Correct Writing and Spelling in the ESL Classroom

Correct Writing and Spelling in the ESL Classroom

Seetha Jayaraman (Dhofar University, Oman)
DOI: 10.4018/978-1-4666-6619-1.ch016
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Writing is an activity that serves as a link between theory and practice. Learning to write involves the basic level of learning to spell a spoken word or phrase and the advanced level of learning to write creatively. This chapter discusses the practical challenges faced by the teacher and student in learning to spell words and applying the rules of grammar in English. Authentic examples are drawn from writing samples from the ESL classroom, produced in a session of timed writing when teaching academic writing skills to undergraduate learners in Oman's Dhofar Region. The results of the study point to the use of a bilingual approach as a very useful method for bringing out the similarities and differences in the use of the target language. This minimizes Mother Tongue interference in students' writing in English.
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Background To The Study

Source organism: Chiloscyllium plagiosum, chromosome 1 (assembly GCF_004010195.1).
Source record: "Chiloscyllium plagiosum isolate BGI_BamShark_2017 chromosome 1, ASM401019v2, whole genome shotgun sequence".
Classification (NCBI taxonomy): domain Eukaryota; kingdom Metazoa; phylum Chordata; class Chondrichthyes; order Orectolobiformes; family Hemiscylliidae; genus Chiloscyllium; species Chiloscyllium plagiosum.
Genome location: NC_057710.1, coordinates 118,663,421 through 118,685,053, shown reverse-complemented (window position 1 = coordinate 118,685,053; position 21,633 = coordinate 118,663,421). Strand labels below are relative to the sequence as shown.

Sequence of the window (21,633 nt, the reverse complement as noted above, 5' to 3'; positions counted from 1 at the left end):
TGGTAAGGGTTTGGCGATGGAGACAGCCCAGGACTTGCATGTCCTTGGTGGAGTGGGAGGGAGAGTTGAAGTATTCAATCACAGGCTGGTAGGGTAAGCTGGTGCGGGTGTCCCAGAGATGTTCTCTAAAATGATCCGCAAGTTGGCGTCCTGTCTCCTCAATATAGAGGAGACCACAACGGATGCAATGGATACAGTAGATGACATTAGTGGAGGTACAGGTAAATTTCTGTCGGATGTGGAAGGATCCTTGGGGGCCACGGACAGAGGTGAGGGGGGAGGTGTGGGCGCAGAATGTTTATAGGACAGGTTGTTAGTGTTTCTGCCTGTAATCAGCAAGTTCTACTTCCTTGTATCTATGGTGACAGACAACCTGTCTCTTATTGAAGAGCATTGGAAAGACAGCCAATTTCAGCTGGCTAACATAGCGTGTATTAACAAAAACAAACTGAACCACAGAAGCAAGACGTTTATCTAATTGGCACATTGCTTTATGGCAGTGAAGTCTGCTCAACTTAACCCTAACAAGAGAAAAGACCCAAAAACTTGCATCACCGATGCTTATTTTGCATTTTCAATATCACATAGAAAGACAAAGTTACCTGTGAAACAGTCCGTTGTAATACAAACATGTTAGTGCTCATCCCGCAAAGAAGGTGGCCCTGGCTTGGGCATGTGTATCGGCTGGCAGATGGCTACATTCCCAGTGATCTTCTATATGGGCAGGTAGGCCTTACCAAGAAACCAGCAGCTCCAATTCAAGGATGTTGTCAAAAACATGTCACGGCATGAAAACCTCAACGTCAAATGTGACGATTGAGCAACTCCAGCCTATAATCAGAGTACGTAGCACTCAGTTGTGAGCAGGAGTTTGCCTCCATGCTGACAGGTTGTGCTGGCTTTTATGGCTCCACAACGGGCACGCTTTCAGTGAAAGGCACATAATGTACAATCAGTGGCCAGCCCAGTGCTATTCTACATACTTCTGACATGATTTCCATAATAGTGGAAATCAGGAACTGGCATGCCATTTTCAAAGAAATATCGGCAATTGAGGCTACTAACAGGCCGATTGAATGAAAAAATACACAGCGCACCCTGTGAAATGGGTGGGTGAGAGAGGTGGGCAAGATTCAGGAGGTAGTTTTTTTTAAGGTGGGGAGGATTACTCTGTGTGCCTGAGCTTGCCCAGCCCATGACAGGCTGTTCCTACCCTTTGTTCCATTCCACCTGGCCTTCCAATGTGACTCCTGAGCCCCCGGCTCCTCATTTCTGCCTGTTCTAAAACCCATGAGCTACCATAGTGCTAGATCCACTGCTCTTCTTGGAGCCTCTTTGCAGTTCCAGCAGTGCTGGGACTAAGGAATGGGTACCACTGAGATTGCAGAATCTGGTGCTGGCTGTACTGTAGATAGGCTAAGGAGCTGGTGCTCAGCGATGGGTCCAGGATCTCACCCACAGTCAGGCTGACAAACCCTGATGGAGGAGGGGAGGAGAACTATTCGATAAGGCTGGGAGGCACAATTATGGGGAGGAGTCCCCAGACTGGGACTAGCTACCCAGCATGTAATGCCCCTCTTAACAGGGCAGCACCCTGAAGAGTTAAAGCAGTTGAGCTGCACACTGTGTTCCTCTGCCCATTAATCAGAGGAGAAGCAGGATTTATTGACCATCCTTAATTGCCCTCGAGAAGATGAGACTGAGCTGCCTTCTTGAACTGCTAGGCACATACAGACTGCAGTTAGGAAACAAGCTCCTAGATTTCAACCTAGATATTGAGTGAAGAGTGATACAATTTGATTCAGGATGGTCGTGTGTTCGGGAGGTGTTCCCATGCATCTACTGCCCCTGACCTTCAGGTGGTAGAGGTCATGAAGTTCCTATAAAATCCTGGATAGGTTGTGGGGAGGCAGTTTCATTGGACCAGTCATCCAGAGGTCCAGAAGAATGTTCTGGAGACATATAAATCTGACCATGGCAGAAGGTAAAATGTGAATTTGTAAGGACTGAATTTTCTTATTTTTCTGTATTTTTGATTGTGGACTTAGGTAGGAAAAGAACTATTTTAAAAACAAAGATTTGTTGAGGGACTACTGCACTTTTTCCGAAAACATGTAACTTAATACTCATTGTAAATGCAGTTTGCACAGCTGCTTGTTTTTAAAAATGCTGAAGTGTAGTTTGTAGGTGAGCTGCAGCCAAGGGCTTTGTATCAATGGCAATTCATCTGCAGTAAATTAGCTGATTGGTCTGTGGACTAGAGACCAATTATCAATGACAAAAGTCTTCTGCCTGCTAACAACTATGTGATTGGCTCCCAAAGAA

During the 1970s and 1980s innovative teaching methods and approaches emerged (e.g. Communicative Language Teaching and the Natural Approach). For example, James Asher’s Total Physical Response (1977) is a comprehension-based approach to language teaching and based on the assumption that it should start with understanding the language we hear or read before we proceed to production. A set of principles was devised to help L2 learners increase their understanding:

  • Instructors provide L2 learners with a non-verbal model that they need to imitate.

  • In the beginning, instructors issue commands and then perform the actions with students. Later on, students demonstrate an understanding of the commands by performing the actions alone.

  • Vocabulary and grammar learning are the skills emphasized. Understanding should precede production.

Another comprehension-based method is the so-called Natural Approach (Krashen and Terrell, 1983), which is based on the Monitor Model Theory developed by Krashen (1982) in the 1970s. This approach suggested that, if L2 learners were exposed to ‘comprehensible’ input and were provided with opportunities to focus on meaning and message rather than grammatical forms and accuracy, they would be able to acquire the L2 in much the same way as L1 learners. One of the hypotheses of Krashen’s Monitor Model Theory was:

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